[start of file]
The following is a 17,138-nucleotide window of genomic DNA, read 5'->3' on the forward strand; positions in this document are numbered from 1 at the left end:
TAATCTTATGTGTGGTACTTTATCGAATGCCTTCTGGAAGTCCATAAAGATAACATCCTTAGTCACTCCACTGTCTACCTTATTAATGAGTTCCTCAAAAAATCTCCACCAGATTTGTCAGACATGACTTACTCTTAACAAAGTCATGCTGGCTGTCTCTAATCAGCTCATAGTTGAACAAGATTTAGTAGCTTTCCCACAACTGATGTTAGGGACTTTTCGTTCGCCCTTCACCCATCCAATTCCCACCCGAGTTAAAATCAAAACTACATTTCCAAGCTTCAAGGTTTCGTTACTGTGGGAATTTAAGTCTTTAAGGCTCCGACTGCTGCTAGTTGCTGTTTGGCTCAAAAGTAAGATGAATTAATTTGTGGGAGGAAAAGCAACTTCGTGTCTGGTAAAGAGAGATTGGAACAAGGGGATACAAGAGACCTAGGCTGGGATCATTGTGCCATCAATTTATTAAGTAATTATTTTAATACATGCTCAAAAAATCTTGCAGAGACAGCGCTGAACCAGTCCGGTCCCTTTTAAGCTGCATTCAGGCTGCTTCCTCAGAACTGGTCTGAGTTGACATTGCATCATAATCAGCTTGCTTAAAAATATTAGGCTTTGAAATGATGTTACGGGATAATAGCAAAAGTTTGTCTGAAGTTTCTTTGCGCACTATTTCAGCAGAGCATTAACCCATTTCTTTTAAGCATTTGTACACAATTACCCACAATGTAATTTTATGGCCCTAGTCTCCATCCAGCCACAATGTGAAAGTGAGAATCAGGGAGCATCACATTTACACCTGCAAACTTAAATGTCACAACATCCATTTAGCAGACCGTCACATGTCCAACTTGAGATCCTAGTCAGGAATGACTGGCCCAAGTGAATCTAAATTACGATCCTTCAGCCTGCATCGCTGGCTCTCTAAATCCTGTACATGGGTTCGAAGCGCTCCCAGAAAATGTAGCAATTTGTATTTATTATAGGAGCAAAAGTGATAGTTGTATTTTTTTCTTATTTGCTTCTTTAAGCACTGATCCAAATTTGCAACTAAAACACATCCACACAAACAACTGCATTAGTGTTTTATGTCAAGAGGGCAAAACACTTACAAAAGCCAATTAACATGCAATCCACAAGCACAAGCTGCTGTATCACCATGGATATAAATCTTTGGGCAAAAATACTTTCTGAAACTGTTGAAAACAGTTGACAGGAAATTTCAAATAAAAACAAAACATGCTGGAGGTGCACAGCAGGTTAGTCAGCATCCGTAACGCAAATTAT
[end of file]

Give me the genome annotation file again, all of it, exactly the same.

The following is a 17,138-nucleotide window of genomic DNA, read 5'->3' on the forward strand; positions in this document are numbered from 1 at the left end:
TAATCTTATGTGTGGTACTTTATCGAATGCCTTCTGGAAGTCCATAAAGATAACATCCTTAGTCACTCCACTGTCTACCTTATTAATGAGTTCCTCAAAAAATCTCCACCAGATTTGTCAGACATGACTTACTCTTAACAAAGTCATGCTGGCTGTCTCTAATCAGCTCATAGTTGAACAAGATTTAGTAGCTTTCCCACAACTGATGTTAGGGACTTTTCGTTCGCCCTTCACCCATCCAATTCCCACCCGAGTTAAAATCAAAACTACATTTCCAAGCTTCAAGGTTTCGTTACTGTGGGAATTTAAGTCTTTAAGGCTCCGACTGCTGCTAGTTGCTGTTTGGCTCAAAAGTAAGATGAATTAATTTGTGGGAGGAAAAGCAACTTCGTGTCTGGTAAAGAGAGATTGGAACAAGGGGATACAAGAGACCTAGGCTGGGATCATTGTGCCATCAATTTATTAAGTAATTATTTTAATACATGCTCAAAAAATCTTGCAGAGACAGCGCTGAACCAGTCCGGTCCCTTTTAAGCTGCATTCAGGCTGCTTCCTCAGAACTGGTCTGAGTTGACATTGCATCATAATCAGCTTGCTTAAAAATATTAGGCTTTGAAATGATGTTACGGGATAATAGCAAAAGTTTGTCTGAAGTTTCTTTGCGCACTATTTCAGCAGAGCATTAACCCATTTCTTTTAAGCATTTGTACACAATTACCCACAATGTAATTTTATGGCCCTAGTCTCCATCCAGCCACAATGTGAAAGTGAGAATCAGGGAGCATCACATTTACACCTGCAAACTTAAATGTCACAACATCCATTTAGCAGACCGTCACATGTCCAACTTGAGATCCTAGTCAGGAATGACTGGCCCAAGTGAATCTAAATTACGATCCTTCAGCCTGCATCGCTGGCTCTCTAAATCCTGTACATGGGTTCGAAGCGCTCCCAGAAAATGTAGCAATTTGTATTTATTATAGGAGCAAAAGTGATAGTTGTATTTTTTTCTTATTTGCTTCTTTAAGCACTGATCCAAATTTGCAACTAAAACACATCCACACAAACAACTGCATTAGTGTTTTATGTCAAGAGGGCAAAACACTTACAAAAGCCAATTAACATGCAATCCACAAGCACAAGCTGCTGTATCACCATGGATATAAATCTTTGGGCAAAAATACTTTCTGAAACTGTTGAAAACAGTTGACAGGAAATTTCAAATAAAAACAAAACATGCTGGAGGTGCACAGCAGGTTAGTCAGCATCCGTAACGCAAATTAT